There is no substitute for a doctor who one knows and trusts, and who acts exclusively on behalf of one's own needs and interests.
Concierge Medicine, also known as Membership, Subscription, or Boutique medical practice programs have become quite normal and far more popular in the past ten years. These practices are located primarily in the country's middle-class and upper-middle suburban and metropolitan areas. It is important to note that Concierge Medicine is a business model, not a medical specialty.
Just how many practices are there? This is not that easy to calculate as there is no federal registry or official national database of physicians utilizing subscription-based business models. However, according to the independent industry trade publication and its sources – Concierge Medicine Today, LLC, ascertains that in 2023, - there are between 10,000 and 25,000 practices in the US and abroad. This is a small number compared to the roughly current 1.1 Million Professionally Active Physicians in the U.S.
Overall, Concierge Medicine – is thriving in the more densely populated metropolitan and suburban parts of the country. This segment of the medical industry continues to grow at a moderate and sustainable pace (between 3% - 7%) each year with physician earnings increasing gradually.
According to Concierge Medicine Today, LLC, the top 5 specialty areas for Concierge Medicine include:
· Family Medicine: 32%
· Internal Medicine: 23%
· Osteopathic Physician: 11%
· Cardiology: 8%
· Pediatric: 5%
How Concierge Medicine Works
Subscription (Concierge) Medicine works much like Netflix and HelloFresh. Patients pay a monthly fee and receive unlimited access to their providers. Use it as many times as you want in a month, and you only get charged once. This business model allows medical practices to drastically reduce the size of their patient load. Fewer patients equate to more personal attention. When medical practices use the traditional fee-for-service model, they have to fill the days with as many people as possible because you can bill for each one. This ends up prioritizing quantity over quality. Practices using the Concierge model, practices can have fewer patients and subsequently have more time with each one. This is quality over quantity. This approach benefits physicians and patients alike – as doctors are incentivized to keep patients healthy - because the healthier they are, the fewer issues they will have – which equates to less work for the practitioner.
"The aim of medicine is to prevent disease and prolong life, the ideal of medicine is to eliminate the need of a physician." - William James Mayo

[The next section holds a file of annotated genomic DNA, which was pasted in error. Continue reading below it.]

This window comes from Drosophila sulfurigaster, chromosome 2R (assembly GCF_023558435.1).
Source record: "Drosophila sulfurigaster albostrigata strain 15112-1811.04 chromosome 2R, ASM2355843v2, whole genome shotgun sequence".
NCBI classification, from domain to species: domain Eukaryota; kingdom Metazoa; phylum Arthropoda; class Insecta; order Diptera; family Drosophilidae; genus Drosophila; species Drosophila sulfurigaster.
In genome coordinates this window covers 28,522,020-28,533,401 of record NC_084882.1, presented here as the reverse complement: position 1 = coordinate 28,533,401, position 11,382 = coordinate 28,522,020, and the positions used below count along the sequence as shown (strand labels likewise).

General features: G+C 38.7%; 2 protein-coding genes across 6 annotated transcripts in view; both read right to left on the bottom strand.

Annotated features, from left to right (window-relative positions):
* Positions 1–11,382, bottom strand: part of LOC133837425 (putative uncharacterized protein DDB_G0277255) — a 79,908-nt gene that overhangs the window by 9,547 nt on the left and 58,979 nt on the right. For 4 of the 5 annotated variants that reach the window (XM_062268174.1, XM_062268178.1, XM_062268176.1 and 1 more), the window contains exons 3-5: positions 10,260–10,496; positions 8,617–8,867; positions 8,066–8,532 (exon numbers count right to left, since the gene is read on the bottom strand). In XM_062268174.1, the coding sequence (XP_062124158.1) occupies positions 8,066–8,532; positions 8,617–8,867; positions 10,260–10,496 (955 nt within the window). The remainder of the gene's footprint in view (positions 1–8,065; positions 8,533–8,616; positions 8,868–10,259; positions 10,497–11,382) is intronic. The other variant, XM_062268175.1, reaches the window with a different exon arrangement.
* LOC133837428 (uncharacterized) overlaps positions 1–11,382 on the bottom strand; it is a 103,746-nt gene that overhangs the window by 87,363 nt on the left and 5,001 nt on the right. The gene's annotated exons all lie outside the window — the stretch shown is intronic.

How much does Concierge Medicine Cost?
The costs for concierge medicine vary widely. According to a 2005 report by the Government Accountability Office fees can range from $60-$15,000 per year. A more recent article in The American Journal of Medicine suggests annual fees average between $1,500 and $1,700 per year.
More about the Numbers
· Medicare does not cover the concierge's annual retainer.
· Some physicians offer reduced retainers for less extensive access.
· Patients are not charged with co-pays or deductibles for office visits, home or hospital visits, or office procedures.
· Most concierge physicians will bill Medicare and other insurance for office visits and procedures.
· Concierge patients still need health insurance for hospitalizations, specialists, prescriptions, and tests performed outside the concierge office.
· Many concierge patients choose high-deductible insurance that will help pay for specialists, medical emergencies, or hospitalization.
Is Concierge Medicine For You?
If you are considering concierge medicine, remember it is a personal choice and there are several factors to consider:
· Does the cost of the annual membership fee fit into your budget?
· Are you willing to pay a premium for the potential to have increased access to your doctor through longer appointments and email or phone communications?
· If your current physician is changing to concierge medicine, how important is it to you to continue the relationship? Or would you prefer to avoid the fees and find a new physician?
Criticisms of Concierge Care
The primary criticism of concierge medicine is that it is elitist, available only to the rich, but not to low-income patients, and that the practices cherry-pick only healthy patients. Studies have shown that concierge practices have fewer low-income, minority, or Medicaid patients. This could result in a 2-tier health care system: healthy and wealthy patients versus chronically ill poor patients. It is important to note that most concierge physicians also care for charity patients.
Choosing a physician is a personal decision, and the same is true for whether or not concierge medicine is right for you. You may find that some of the potential benefits of concierge medicine provide the convenience and service for which you are willing to pay. Alternatively, you may feel that a doctor in a traditional practice can address your healthcare needs without the upfront cost.